The Apple Card started rolling out to select individuals in the US this week, but it could’ve come a lot sooner if not for Steve Jobs.
In the late 1990s, Steve Jobs and Apple were involved in discussions with Capital One about a credit card. However, Jobs was concerned about his customers feeling rejected by Apple if they weren’t accepted for a card.
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According to CNBC, a former Capital One executive stated Steve Jobs “had an aversion” to reject any of his customers for an Apple credit card. After the card went through a testing period, it was eventually cancelled.
Apple is now working with Goldman Sachs on launching its first credit card. The card appears to be somewhat addressing Jobs’ concerns – with exceptionally high approvals thus far.
Goldman Sachs is reportedly accepting a wide range of applications for the card – approving subprime borrowers for the product. Subprime borrowers are those with lower credit scores.
The strategy makes sense as – with the card – Apple is hoping to approve as many of its over 100 million iPhone users as possible while adhering to regulations and lending responsibly.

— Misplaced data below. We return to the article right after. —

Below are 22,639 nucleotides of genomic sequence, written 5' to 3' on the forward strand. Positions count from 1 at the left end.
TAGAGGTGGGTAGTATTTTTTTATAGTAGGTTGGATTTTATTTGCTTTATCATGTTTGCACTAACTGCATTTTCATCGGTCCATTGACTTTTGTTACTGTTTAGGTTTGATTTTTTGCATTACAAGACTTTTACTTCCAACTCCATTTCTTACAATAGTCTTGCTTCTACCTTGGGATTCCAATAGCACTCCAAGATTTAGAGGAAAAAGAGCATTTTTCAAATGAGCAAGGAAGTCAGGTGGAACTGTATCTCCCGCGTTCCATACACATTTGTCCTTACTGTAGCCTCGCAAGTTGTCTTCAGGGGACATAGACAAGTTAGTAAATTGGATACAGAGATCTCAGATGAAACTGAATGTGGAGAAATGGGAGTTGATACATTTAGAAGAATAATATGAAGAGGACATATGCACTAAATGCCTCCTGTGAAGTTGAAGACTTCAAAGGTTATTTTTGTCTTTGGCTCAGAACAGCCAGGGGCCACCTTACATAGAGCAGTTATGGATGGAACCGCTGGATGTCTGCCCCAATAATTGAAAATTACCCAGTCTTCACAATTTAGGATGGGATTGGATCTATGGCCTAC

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While Apple wants to reach as many of its current product customers as possible, the company is intent on lending responsibly as it wants to maintain its image of providing a high standard of user experience.
The application process for the Apple Card opened on the 5th of August – but customers still required an invite to apply.
A big part of the Apple Card experience is how it works in coordination with Apple Pay. The app offers a range of budgetary options and information as well as added clarity over repayments.
Use of the card offers customers several cashback options including 3% on purchases from Apple, 2% on any purchases via Apple Pay and 1% when using the physical card.